The Marx Brothers—consisting of Chico, Groucho, Gummo, Harpo, and Zeppo—revolutionized cinema about a century ago. It's a pity how many of us don't remember them.
Despite how long ago their movies came out, they're still worth watching today, especially if you consider yourself a cinephile.
Here are the best Marx Brothers movies ever made, which are great entry points if you want to experience their anarchic, nonsensical, and satirical humor first-hand. We can't let them be forgotten!
5. The Cocoanuts (1929)
The story is set during the Florida land boom of the 1920s. Hotel de Cocoanut is run by Mr. Hammer (Groucho), with Chico and Harpo there for one purpose: conning the supposedly wealthy guests.
In reality, the hotel has very few paying guests. Mrs. Potter is one of those guests, occupied with arranging the wedding of her daughter Polly. She wants Polly to get married to a wealthy man, but Polly is in love with one of the hotel clerks.
Often the Marx Brothers worked against institutional forces—like helping lovers in danger or good characters down on their luck—and that's certainly the case with The Cocoanuts: Groucho, Chico, and Harpo try their best to block the arranged wedding.
The plot is thin and the story is simple, which was common in the Marx Brothers' filmography, but it's all very charming and leaves ample space for gags and comical sketches. The Cocoanuts also features several live-recorded dance routines and singing performances.
4. Animal Crackers (1930)
Animal Crackers was adapted from a Broadway musical. It stars the Marx Brothers and Margaret Dumont, who appears in almost all their films, and this film remains one of their best-known productions.
The renowned explorer Captain Geoffrey T. Spaulding has just returned from Africa, so Mrs. Rittenhouse holds a party in his honor. There, a prestigious painting will be shown as a treat for the explorer.
On top of that, there's the subplot with John and Arabella. Young and in love, they struggle to make a living because John's talent as a painter is not yet recognized.
Cut back to the painting, which somehow ends up being stolen and must be replaced! If only there was a talented painter around?
3. Horse Feathers (1932)
Horse Feathers centers on two fictional institutions—Darwin College and Huxley College—as they compete against each other in a game of college football.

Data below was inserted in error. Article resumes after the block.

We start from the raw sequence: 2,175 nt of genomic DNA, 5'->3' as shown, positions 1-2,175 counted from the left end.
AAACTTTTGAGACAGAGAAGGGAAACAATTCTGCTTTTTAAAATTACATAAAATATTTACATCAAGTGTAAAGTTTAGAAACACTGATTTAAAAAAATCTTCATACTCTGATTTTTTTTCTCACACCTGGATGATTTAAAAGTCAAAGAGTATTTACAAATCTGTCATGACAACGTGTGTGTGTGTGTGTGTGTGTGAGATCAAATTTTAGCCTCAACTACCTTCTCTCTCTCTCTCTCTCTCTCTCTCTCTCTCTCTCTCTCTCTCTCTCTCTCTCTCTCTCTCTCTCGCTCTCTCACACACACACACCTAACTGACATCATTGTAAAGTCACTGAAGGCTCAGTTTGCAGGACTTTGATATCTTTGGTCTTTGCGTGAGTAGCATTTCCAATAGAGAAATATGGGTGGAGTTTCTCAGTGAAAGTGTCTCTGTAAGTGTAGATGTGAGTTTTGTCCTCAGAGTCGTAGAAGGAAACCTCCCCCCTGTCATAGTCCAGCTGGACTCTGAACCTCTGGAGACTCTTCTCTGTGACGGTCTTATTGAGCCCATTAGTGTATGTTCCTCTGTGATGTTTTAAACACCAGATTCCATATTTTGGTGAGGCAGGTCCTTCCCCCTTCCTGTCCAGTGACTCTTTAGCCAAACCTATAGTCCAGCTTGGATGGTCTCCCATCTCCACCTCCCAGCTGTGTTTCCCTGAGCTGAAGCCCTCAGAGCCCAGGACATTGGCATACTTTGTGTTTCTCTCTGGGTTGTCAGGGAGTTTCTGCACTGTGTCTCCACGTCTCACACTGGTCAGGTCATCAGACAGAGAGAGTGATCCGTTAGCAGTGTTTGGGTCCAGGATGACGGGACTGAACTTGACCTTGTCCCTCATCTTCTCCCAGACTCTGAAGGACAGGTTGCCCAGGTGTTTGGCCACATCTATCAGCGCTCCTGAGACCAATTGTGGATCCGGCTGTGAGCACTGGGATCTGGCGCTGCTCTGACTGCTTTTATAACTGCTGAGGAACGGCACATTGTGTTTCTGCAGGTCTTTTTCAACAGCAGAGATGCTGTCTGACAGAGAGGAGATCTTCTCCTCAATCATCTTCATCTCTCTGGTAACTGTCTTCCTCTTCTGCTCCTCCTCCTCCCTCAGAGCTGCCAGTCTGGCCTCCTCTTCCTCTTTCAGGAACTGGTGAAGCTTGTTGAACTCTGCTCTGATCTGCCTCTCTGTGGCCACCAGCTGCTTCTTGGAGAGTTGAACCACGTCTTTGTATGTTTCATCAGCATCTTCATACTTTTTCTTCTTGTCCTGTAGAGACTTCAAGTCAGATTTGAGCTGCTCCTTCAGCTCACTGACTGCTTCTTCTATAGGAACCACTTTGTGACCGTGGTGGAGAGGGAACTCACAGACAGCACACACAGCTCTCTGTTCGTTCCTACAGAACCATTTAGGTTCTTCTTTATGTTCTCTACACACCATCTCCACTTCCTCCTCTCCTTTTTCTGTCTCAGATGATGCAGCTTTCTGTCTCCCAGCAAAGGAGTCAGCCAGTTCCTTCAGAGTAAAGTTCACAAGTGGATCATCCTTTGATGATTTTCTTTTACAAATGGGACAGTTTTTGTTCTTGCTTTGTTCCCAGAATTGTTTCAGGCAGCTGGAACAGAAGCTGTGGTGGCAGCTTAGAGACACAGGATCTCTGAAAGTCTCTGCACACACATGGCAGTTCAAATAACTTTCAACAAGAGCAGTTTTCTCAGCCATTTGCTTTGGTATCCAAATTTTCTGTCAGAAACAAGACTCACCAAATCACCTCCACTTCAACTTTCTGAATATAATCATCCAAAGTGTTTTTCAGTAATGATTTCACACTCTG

Huxley's president Professor Quincy Adams Wagstaff (Groucho) wants them to win. But at what cost? How far will he go? Well, he secretly recruits professional football players to the team.
At least, that was his intent; he mistakenly recruits Harpo and Chico instead. The duo still help him with the game, but they rely on unorthodox techniques and antics.
Horse Feathers features the famous musical piece "I'm against it!" which perfectly encapsulates the Marx Brothers' anarchist attitude towards any kind of establishment institution.
I mean, the song really lays it bare: "I don't know what they have to say, it makes no difference anyway. Whatever it is, I'm against it!"
2. Duck Soup (1933)
Rufus T. Firefly (Groucho) is the new dictator of the troubled realm of Freedonia, who must go to war with neighboring Sylvania. And for what? To win over a lady, of course!
With the help of two spies, Pinky (Harpo) and Chicolini (Chico), Firefly tries his best to win the war—at least on the surface.
The thing is, Duck Soup actually isn't about war at all. It's about all the nonsensical behaviors that war entails.
The Marx Brothers have the ability to turn any scenario into a stage for humor. War is, for them, just another kind of stage.
Duck Soup features one of the most famous scenes in the Marx Brothers' repertoire: the mirror scene. With it, they incorporated surrealism and satire into the more popular slapstick and screwball genres of the time.
The Marx Brothers subjected a big audience to hidden and subtle revolutionary messages, all disguised as gags. Duck Soup is second on this list but it's definitely one of their best works.
1. A Night at the Opera (1935)
A Night at the Opera stars Groucho, Chico, Harpo, and Margaret Dumont (who was "practically the fifth Marx brother" according to Groucho). In this film, we embark on an opera-themed plot.
Business manager Otis B. Driftwood convinces wealthy widow Mrs. Claypool to invest a great sum in the New York Opera Company, which would allow them to pursue Rodolfo Lassparri, the incredible but ill-tempered tenor.
They embark on a journey to reach New York, along with several other characters who join them, including Rosa (a talented and successful opera singer) who's in love with Ricardo.
There's also Fiorello (Chico) and Tomasso (Harpo), who don't have a plan but like to be included. They're great musicians and all they want is for Ricardo to make it on the big stage.
Together with Mr. Driftwood, they all head to New York—but does any of that really matter? The real point here, as is the case in all of the Marx Brothers films, is all the laughter we experience along the way.